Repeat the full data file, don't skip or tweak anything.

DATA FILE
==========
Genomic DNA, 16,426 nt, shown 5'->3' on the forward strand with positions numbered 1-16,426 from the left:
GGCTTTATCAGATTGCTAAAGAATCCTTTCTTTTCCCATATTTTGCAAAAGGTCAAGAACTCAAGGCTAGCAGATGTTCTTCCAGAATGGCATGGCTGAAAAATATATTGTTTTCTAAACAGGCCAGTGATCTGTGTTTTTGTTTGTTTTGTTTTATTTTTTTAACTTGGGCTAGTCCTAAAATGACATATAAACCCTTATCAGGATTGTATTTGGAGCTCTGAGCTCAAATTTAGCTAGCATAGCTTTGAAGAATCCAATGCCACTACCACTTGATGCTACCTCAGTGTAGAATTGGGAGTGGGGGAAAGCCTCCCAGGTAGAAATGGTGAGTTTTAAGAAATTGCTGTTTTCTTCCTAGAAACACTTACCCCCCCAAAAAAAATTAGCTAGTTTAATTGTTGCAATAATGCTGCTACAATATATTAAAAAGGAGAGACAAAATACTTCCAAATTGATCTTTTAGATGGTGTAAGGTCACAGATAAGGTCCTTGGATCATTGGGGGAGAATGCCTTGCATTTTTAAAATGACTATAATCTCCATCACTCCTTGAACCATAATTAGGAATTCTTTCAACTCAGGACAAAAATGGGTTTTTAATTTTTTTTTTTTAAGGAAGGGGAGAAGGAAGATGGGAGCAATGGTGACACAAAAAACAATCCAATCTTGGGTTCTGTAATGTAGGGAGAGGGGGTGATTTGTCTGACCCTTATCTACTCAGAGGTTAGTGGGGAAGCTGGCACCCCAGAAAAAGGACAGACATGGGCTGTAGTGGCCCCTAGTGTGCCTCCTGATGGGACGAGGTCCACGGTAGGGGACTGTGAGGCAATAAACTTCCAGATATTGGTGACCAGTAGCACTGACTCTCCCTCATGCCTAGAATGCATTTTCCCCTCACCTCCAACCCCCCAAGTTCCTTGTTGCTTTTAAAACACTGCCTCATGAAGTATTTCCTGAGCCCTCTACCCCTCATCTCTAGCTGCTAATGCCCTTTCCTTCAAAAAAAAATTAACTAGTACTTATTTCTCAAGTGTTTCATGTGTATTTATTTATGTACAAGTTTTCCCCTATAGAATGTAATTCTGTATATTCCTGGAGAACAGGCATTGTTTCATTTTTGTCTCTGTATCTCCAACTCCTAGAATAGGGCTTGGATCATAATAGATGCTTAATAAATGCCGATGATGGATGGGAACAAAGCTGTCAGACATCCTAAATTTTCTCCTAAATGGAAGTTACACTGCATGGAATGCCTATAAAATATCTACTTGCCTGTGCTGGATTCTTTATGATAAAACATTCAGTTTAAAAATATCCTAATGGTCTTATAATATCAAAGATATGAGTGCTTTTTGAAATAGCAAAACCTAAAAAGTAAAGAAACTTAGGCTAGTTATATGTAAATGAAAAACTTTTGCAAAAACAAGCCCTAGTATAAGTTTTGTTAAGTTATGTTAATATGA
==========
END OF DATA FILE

Genomic DNA, 16,426 nt, shown 5'->3' on the forward strand with positions numbered 1-16,426 from the left:
GGCTTTATCAGATTGCTAAAGAATCCTTTCTTTTCCCATATTTTGCAAAAGGTCAAGAACTCAAGGCTAGCAGATGTTCTTCCAGAATGGCATGGCTGAAAAATATATTGTTTTCTAAACAGGCCAGTGATCTGTGTTTTTGTTTGTTTTGTTTTATTTTTTTAACTTGGGCTAGTCCTAAAATGACATATAAACCCTTATCAGGATTGTATTTGGAGCTCTGAGCTCAAATTTAGCTAGCATAGCTTTGAAGAATCCAATGCCACTACCACTTGATGCTACCTCAGTGTAGAATTGGGAGTGGGGGAAAGCCTCCCAGGTAGAAATGGTGAGTTTTAAGAAATTGCTGTTTTCTTCCTAGAAACACTTACCCCCCCAAAAAAAATTAGCTAGTTTAATTGTTGCAATAATGCTGCTACAATATATTAAAAAGGAGAGACAAAATACTTCCAAATTGATCTTTTAGATGGTGTAAGGTCACAGATAAGGTCCTTGGATCATTGGGGGAGAATGCCTTGCATTTTTAAAATGACTATAATCTCCATCACTCCTTGAACCATAATTAGGAATTCTTTCAACTCAGGACAAAAATGGGTTTTTAATTTTTTTTTTTTAAGGAAGGGGAGAAGGAAGATGGGAGCAATGGTGACACAAAAAACAATCCAATCTTGGGTTCTGTAATGTAGGGAGAGGGGGTGATTTGTCTGACCCTTATCTACTCAGAGGTTAGTGGGGAAGCTGGCACCCCAGAAAAAGGACAGACATGGGCTGTAGTGGCCCCTAGTGTGCCTCCTGATGGGACGAGGTCCACGGTAGGGGACTGTGAGGCAATAAACTTCCAGATATTGGTGACCAGTAGCACTGACTCTCCCTCATGCCTAGAATGCATTTTCCCCTCACCTCCAACCCCCCAAGTTCCTTGTTGCTTTTAAAACACTGCCTCATGAAGTATTTCCTGAGCCCTCTACCCCTCATCTCTAGCTGCTAATGCCCTTTCCTTCAAAAAAAAATTAACTAGTACTTATTTCTCAAGTGTTTCATGTGTATTTATTTATGTACAAGTTTTCCCCTATAGAATGTAATTCTGTATATTCCTGGAGAACAGGCATTGTTTCATTTTTGTCTCTGTATCTCCAACTCCTAGAATAGGGCTTGGATCATAATAGATGCTTAATAAATGCCGATGATGGATGGGAACAAAGCTGTCAGACATCCTAAATTTTCTCCTAAATGGAAGTTACACTGCATGGAATGCCTATAAAATATCTACTTGCCTGTGCTGGATTCTTTATGATAAAACATTCAGTTTAAAAATATCCTAATGGTCTTATAATATCAAAGATATGAGTGCTTTTTGAAATAGCAAAACCTAAAAAGTAAAGAAACTTAGGCTAGTTATATGTAAATGAAAAACTTTTGCAAAAACAAGCCCTAGTATAAGTTTTGTTAAGTTATGTTAATATGA